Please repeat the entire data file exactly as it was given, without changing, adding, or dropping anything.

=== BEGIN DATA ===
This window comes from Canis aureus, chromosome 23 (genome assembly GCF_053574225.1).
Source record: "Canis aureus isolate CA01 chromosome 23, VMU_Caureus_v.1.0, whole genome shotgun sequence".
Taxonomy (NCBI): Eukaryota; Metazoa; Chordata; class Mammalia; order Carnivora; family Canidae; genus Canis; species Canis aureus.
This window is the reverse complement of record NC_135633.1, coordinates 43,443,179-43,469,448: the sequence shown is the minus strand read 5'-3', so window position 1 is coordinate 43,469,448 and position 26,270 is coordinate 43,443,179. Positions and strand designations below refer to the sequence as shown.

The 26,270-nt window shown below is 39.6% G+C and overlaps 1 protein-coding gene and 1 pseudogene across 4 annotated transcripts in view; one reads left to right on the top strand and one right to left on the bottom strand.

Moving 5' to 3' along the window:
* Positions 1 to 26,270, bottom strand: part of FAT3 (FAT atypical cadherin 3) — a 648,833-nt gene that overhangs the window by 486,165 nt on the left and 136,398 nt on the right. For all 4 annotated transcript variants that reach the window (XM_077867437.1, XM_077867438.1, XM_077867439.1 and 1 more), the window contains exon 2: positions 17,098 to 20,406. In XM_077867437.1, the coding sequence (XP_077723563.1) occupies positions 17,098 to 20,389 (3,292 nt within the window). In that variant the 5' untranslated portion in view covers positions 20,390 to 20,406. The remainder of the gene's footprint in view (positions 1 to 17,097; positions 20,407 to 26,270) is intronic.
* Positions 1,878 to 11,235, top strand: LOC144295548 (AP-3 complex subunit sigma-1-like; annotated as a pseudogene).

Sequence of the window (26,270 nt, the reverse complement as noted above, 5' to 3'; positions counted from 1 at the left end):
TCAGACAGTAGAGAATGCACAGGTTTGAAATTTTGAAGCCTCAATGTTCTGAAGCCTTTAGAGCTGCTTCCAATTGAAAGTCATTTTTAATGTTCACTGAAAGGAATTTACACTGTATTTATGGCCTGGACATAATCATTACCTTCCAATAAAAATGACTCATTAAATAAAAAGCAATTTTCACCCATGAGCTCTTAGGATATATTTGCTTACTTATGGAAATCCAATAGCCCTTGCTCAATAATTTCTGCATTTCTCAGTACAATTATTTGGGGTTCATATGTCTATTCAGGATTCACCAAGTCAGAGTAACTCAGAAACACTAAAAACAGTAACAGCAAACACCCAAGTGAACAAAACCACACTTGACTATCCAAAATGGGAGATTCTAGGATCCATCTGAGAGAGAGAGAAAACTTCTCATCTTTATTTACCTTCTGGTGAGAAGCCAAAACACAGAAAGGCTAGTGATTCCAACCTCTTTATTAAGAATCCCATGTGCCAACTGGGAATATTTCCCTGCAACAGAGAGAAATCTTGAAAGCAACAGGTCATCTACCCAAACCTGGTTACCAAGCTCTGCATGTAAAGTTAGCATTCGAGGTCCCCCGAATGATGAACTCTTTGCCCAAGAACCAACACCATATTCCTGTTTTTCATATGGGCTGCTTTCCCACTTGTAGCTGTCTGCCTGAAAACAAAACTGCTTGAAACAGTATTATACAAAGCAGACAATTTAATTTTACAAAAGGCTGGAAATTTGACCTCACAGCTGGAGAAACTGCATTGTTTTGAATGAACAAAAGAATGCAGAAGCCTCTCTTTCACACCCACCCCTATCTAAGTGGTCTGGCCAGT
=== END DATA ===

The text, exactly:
This window comes from Canis aureus, chromosome 23 (genome assembly GCF_053574225.1).
Source record: "Canis aureus isolate CA01 chromosome 23, VMU_Caureus_v.1.0, whole genome shotgun sequence".
Taxonomy (NCBI): Eukaryota; Metazoa; Chordata; class Mammalia; order Carnivora; family Canidae; genus Canis; species Canis aureus.
This window is the reverse complement of record NC_135633.1, coordinates 43,443,179-43,469,448: the sequence shown is the minus strand read 5'-3', so window position 1 is coordinate 43,469,448 and position 26,270 is coordinate 43,443,179. Positions and strand designations below refer to the sequence as shown.

The 26,270-nt window shown below is 39.6% G+C and overlaps 1 protein-coding gene and 1 pseudogene across 4 annotated transcripts in view; one reads left to right on the top strand and one right to left on the bottom strand.

Moving 5' to 3' along the window:
* Positions 1 to 26,270, bottom strand: part of FAT3 (FAT atypical cadherin 3) — a 648,833-nt gene that overhangs the window by 486,165 nt on the left and 136,398 nt on the right. For all 4 annotated transcript variants that reach the window (XM_077867437.1, XM_077867438.1, XM_077867439.1 and 1 more), the window contains exon 2: positions 17,098 to 20,406. In XM_077867437.1, the coding sequence (XP_077723563.1) occupies positions 17,098 to 20,389 (3,292 nt within the window). In that variant the 5' untranslated portion in view covers positions 20,390 to 20,406. The remainder of the gene's footprint in view (positions 1 to 17,097; positions 20,407 to 26,270) is intronic.
* Positions 1,878 to 11,235, top strand: LOC144295548 (AP-3 complex subunit sigma-1-like; annotated as a pseudogene).

Sequence of the window (26,270 nt, the reverse complement as noted above, 5' to 3'; positions counted from 1 at the left end):
TCAGACAGTAGAGAATGCACAGGTTTGAAATTTTGAAGCCTCAATGTTCTGAAGCCTTTAGAGCTGCTTCCAATTGAAAGTCATTTTTAATGTTCACTGAAAGGAATTTACACTGTATTTATGGCCTGGACATAATCATTACCTTCCAATAAAAATGACTCATTAAATAAAAAGCAATTTTCACCCATGAGCTCTTAGGATATATTTGCTTACTTATGGAAATCCAATAGCCCTTGCTCAATAATTTCTGCATTTCTCAGTACAATTATTTGGGGTTCATATGTCTATTCAGGATTCACCAAGTCAGAGTAACTCAGAAACACTAAAAACAGTAACAGCAAACACCCAAGTGAACAAAACCACACTTGACTATCCAAAATGGGAGATTCTAGGATCCATCTGAGAGAGAGAGAAAACTTCTCATCTTTATTTACCTTCTGGTGAGAAGCCAAAACACAGAAAGGCTAGTGATTCCAACCTCTTTATTAAGAATCCCATGTGCCAACTGGGAATATTTCCCTGCAACAGAGAGAAATCTTGAAAGCAACAGGTCATCTACCCAAACCTGGTTACCAAGCTCTGCATGTAAAGTTAGCATTCGAGGTCCCCCGAATGATGAACTCTTTGCCCAAGAACCAACACCATATTCCTGTTTTTCATATGGGCTGCTTTCCCACTTGTAGCTGTCTGCCTGAAAACAAAACTGCTTGAAACAGTATTATACAAAGCAGACAATTTAATTTTACAAAAGGCTGGAAATTTGACCTCACAGCTGGAGAAACTGCATTGTTTTGAATGAACAAAAGAATGCAGAAGCCTCTCTTTCACACCCACCCCTATCTAAGTGGTCTGGCCAGT